Westfeldt’s unjust enrichment and tort claims also failed because it could not prove the required elements of the claims.
Author’s Comment: This case demonstrates the historic difficulty creditors have experienced when trying to pin successor liability on an entity which acquires the assets of a going concern. The reason for the challenge is often easily identifiable: almost overnight a new business entity begins running exactly the same business operation with the same employees and assets at the same place as one which owed substantial debts to trade creditors. A suspicion that something is not “on the up and up” is foreseeable. However, a disgruntled creditor must overcome the universally accepted general rule that there is no successor liability, by showing more than a mere acquisition of going concern assets. It must be able to prove the underlying ownership of the entities is the same or that some collusion on price or procedure occurred. It does not matter whether the sale of assets took place directly between the companies or through a foreclosure sale by a secured lender unless the default was fabricated, the procedure unfair, or the price paid was not commercially reasonable. In a circumstance such as here, where the secured lender took a haircut, showing collusion will be a substantial burden and the creditor is unlikely to succeed.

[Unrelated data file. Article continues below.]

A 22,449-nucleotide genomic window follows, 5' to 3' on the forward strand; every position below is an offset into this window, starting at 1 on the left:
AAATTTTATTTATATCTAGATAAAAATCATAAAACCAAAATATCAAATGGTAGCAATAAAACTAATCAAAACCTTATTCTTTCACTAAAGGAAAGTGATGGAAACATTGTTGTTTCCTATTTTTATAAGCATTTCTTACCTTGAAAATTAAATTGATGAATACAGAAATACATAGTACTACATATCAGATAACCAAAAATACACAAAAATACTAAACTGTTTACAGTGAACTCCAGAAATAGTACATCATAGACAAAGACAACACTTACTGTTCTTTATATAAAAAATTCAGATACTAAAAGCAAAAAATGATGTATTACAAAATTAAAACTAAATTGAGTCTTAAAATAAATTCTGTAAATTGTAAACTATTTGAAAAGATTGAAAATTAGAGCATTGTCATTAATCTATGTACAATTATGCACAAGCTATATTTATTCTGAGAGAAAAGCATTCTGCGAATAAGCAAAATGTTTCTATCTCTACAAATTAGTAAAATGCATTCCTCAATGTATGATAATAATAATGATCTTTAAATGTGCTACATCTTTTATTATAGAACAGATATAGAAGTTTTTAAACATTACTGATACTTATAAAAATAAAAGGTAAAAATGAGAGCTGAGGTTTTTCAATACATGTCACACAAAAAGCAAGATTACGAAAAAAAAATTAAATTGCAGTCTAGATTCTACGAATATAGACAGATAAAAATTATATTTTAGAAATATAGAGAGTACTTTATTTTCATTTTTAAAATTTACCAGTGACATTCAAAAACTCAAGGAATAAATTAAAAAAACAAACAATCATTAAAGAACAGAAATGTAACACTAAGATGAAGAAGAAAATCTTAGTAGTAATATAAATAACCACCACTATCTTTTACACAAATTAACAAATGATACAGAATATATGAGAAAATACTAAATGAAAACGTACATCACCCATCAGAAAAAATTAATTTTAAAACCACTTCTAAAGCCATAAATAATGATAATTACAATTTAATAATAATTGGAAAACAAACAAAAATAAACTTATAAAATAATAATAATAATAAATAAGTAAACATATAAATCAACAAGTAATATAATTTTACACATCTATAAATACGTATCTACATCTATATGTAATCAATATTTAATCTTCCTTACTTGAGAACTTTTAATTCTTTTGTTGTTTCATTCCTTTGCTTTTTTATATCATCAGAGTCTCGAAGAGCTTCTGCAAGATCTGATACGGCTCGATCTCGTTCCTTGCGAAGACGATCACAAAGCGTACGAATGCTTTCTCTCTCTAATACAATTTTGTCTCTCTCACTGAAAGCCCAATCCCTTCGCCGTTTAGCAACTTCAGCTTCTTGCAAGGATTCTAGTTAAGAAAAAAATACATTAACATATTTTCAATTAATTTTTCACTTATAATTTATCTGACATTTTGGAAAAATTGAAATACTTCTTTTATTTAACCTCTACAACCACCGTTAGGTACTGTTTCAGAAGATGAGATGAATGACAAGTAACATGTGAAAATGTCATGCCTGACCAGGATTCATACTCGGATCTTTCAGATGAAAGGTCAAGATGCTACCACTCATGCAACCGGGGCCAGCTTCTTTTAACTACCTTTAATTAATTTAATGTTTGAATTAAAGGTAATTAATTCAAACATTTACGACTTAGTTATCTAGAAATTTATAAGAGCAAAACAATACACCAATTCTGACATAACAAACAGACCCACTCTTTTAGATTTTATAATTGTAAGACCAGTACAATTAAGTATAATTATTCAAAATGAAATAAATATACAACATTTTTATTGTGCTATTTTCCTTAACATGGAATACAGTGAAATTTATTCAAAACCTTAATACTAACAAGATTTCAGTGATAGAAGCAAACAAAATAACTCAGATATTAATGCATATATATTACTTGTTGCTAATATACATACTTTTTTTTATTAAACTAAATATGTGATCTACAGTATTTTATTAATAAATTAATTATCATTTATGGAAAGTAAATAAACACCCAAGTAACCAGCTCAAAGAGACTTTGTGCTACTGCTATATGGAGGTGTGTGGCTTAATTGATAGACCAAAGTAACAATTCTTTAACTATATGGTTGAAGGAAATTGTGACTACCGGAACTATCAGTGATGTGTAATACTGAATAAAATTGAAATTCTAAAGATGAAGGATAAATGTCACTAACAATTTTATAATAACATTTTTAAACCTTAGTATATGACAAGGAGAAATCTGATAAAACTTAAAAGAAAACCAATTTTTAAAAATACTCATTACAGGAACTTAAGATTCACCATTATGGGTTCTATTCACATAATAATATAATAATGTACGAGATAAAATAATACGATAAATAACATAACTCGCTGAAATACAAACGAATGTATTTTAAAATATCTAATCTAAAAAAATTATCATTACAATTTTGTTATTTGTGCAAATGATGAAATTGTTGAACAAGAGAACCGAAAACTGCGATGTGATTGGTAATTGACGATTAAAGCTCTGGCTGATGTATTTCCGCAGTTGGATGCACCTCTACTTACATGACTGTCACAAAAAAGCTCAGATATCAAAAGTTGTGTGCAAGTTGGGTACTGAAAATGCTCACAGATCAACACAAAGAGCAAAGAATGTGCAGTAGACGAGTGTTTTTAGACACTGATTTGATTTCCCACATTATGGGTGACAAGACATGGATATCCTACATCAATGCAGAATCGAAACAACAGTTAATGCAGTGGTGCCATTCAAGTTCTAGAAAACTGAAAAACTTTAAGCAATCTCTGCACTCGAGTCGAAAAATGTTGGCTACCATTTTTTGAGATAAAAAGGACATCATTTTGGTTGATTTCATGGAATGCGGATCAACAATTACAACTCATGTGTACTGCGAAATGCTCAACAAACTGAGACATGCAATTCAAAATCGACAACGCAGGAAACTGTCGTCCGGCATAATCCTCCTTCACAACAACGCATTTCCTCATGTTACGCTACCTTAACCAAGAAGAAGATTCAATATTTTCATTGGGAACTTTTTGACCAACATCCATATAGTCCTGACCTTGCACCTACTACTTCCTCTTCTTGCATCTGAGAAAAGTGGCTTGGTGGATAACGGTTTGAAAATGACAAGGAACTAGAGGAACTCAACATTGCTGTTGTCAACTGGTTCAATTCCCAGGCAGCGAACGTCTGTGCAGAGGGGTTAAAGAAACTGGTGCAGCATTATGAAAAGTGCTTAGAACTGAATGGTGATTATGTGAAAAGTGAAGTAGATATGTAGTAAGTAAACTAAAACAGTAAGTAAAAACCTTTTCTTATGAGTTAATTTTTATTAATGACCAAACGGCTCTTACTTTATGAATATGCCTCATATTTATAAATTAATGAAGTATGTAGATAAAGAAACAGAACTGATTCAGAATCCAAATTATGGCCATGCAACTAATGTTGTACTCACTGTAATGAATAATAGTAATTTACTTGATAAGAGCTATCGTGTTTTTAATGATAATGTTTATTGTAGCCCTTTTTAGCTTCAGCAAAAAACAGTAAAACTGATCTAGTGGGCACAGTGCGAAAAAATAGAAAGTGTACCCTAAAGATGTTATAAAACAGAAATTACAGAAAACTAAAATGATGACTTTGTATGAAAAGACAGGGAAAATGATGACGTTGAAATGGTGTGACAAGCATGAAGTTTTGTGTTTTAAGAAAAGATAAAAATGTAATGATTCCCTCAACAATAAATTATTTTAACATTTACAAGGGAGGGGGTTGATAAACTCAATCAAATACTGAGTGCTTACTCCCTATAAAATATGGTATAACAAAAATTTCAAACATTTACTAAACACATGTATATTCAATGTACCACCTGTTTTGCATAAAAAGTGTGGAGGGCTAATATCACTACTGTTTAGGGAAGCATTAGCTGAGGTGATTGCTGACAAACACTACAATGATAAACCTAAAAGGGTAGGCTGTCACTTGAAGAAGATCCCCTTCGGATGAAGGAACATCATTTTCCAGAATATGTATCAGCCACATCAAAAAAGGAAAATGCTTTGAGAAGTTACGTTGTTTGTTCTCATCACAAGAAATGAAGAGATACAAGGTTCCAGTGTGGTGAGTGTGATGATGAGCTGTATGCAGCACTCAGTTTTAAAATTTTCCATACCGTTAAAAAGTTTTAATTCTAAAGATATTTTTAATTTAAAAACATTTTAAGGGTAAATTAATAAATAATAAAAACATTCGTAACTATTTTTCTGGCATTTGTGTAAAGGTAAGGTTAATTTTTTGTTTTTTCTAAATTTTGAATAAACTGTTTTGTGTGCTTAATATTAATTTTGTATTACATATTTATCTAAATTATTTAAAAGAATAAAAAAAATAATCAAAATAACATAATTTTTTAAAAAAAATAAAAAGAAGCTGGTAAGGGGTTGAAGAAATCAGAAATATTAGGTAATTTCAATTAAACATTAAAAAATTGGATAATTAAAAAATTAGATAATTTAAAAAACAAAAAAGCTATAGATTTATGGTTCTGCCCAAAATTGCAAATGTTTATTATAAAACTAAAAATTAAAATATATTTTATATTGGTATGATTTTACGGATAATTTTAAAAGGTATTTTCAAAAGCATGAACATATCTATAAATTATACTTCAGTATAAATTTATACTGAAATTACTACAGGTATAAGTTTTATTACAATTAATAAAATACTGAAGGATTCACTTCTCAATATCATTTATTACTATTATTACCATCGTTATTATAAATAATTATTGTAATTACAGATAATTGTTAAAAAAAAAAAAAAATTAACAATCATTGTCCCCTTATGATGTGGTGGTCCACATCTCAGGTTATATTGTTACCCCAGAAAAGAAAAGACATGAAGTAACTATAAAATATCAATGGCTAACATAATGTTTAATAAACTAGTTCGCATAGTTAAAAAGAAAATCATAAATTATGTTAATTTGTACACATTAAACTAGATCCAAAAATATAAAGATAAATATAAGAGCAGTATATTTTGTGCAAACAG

Before a stiffed trade creditor initiates costly litigation in an attempt to hang liability on the successor entity, it should be very certain it can prove collusion or fraud. Otherwise, it will just exacerbate its financial shortfall by spending attorney’s fees on pointless litigation.
These materials were written by members of the California Lawyers Association Business Law Section for the Commercial Finance Newsletter, published weekly on Westlaw. Thomson Reuters holds the copyright to these materials and has permitted the Insolvency Law Committee to reprint them. This material may not be further distributed without the consent of Thomson Reuters.